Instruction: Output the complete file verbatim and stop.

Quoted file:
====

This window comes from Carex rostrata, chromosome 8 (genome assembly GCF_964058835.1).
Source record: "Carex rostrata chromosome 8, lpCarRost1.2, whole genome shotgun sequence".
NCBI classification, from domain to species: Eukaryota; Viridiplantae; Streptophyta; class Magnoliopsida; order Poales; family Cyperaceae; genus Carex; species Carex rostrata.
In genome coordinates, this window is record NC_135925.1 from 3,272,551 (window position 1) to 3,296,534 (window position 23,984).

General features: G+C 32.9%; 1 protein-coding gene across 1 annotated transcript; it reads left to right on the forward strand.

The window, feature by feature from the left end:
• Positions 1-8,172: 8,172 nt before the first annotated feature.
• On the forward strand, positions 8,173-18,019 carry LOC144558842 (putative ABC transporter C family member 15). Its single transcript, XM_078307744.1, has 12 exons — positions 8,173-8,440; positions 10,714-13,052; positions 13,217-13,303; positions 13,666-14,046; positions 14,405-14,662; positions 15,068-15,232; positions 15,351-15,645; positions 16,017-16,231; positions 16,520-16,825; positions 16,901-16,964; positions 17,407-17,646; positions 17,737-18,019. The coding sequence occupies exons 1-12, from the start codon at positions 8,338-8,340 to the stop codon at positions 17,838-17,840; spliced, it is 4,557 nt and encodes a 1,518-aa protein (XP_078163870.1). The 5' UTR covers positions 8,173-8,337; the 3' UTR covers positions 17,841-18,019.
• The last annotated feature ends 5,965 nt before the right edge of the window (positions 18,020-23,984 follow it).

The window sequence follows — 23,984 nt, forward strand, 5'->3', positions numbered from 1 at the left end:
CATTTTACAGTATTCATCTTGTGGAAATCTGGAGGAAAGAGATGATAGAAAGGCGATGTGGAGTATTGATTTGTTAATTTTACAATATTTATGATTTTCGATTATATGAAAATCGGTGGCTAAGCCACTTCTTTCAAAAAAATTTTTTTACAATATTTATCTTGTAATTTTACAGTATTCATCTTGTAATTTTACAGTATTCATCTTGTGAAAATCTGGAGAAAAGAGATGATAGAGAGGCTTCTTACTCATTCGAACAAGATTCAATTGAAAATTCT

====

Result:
This window comes from Carex rostrata, chromosome 8 (genome assembly GCF_964058835.1).
Source record: "Carex rostrata chromosome 8, lpCarRost1.2, whole genome shotgun sequence".
NCBI classification, from domain to species: Eukaryota; Viridiplantae; Streptophyta; class Magnoliopsida; order Poales; family Cyperaceae; genus Carex; species Carex rostrata.
In genome coordinates, this window is record NC_135925.1 from 3,272,551 (window position 1) to 3,296,534 (window position 23,984).

General features: G+C 32.9%; 1 protein-coding gene across 1 annotated transcript; it reads left to right on the forward strand.

The window, feature by feature from the left end:
• Positions 1-8,172: 8,172 nt before the first annotated feature.
• On the forward strand, positions 8,173-18,019 carry LOC144558842 (putative ABC transporter C family member 15). Its single transcript, XM_078307744.1, has 12 exons — positions 8,173-8,440; positions 10,714-13,052; positions 13,217-13,303; positions 13,666-14,046; positions 14,405-14,662; positions 15,068-15,232; positions 15,351-15,645; positions 16,017-16,231; positions 16,520-16,825; positions 16,901-16,964; positions 17,407-17,646; positions 17,737-18,019. The coding sequence occupies exons 1-12, from the start codon at positions 8,338-8,340 to the stop codon at positions 17,838-17,840; spliced, it is 4,557 nt and encodes a 1,518-aa protein (XP_078163870.1). The 5' UTR covers positions 8,173-8,337; the 3' UTR covers positions 17,841-18,019.
• The last annotated feature ends 5,965 nt before the right edge of the window (positions 18,020-23,984 follow it).

The window sequence follows — 23,984 nt, forward strand, 5'->3', positions numbered from 1 at the left end:
CATTTTACAGTATTCATCTTGTGGAAATCTGGAGGAAAGAGATGATAGAAAGGCGATGTGGAGTATTGATTTGTTAATTTTACAATATTTATGATTTTCGATTATATGAAAATCGGTGGCTAAGCCACTTCTTTCAAAAAAATTTTTTTACAATATTTATCTTGTAATTTTACAGTATTCATCTTGTAATTTTACAGTATTCATCTTGTGAAAATCTGGAGAAAAGAGATGATAGAGAGGCTTCTTACTCATTCGAACAAGATTCAATTGAAAATTCT